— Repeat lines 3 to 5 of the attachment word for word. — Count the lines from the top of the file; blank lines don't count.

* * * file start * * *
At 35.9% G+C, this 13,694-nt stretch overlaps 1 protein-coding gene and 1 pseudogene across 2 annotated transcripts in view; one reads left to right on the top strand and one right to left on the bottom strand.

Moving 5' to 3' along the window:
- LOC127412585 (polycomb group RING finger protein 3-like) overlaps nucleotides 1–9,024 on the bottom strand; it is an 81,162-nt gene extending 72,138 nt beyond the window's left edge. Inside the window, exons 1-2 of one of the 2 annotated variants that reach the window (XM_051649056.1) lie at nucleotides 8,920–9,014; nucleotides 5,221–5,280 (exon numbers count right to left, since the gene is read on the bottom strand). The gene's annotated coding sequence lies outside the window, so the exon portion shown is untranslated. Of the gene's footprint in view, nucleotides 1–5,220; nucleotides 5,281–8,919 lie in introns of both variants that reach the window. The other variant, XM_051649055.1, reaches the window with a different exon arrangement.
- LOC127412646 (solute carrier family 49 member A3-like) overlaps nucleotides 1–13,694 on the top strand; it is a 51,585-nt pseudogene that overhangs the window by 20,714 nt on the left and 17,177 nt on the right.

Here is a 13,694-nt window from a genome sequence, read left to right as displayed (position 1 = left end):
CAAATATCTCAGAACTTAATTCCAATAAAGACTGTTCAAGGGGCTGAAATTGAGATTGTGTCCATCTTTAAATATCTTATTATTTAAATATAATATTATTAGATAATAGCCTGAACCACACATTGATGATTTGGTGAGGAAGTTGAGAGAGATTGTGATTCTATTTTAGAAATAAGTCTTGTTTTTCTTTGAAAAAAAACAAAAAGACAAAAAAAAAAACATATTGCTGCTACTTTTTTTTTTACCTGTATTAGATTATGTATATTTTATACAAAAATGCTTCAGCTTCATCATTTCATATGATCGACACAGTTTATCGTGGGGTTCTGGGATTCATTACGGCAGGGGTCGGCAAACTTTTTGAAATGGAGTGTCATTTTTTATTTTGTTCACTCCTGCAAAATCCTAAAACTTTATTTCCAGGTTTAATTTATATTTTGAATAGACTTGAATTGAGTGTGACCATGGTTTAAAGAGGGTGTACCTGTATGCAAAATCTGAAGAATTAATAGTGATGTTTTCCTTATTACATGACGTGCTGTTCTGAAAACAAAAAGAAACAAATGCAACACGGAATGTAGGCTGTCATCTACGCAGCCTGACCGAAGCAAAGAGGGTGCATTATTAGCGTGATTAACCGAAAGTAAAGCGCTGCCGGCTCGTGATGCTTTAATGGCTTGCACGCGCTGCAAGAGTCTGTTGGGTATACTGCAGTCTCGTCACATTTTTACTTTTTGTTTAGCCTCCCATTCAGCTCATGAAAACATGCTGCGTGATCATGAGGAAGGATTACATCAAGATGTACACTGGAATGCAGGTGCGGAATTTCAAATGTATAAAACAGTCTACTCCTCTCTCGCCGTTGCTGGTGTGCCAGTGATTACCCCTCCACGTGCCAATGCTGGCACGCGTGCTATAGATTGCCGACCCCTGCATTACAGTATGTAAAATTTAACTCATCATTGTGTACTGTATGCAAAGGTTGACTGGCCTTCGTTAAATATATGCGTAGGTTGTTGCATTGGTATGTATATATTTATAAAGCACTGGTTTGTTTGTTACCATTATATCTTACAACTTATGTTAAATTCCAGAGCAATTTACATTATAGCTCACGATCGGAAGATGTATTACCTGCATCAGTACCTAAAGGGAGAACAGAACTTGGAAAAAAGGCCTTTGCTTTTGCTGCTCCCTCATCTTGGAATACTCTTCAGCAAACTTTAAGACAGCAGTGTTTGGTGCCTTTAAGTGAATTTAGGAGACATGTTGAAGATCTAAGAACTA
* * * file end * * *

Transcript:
- LOC127412585 (polycomb group RING finger protein 3-like) overlaps nucleotides 1–9,024 on the bottom strand; it is an 81,162-nt gene extending 72,138 nt beyond the window's left edge. Inside the window, exons 1-2 of one of the 2 annotated variants that reach the window (XM_051649056.1) lie at nucleotides 8,920–9,014; nucleotides 5,221–5,280 (exon numbers count right to left, since the gene is read on the bottom strand). The gene's annotated coding sequence lies outside the window, so the exon portion shown is untranslated. Of the gene's footprint in view, nucleotides 1–5,220; nucleotides 5,281–8,919 lie in introns of both variants that reach the window. The other variant, XM_051649055.1, reaches the window with a different exon arrangement.
- LOC127412646 (solute carrier family 49 member A3-like) overlaps nucleotides 1–13,694 on the top strand; it is a 51,585-nt pseudogene that overhangs the window by 20,714 nt on the left and 17,177 nt on the right.

Here is a 13,694-nt window from a genome sequence, read left to right as displayed (position 1 = left end):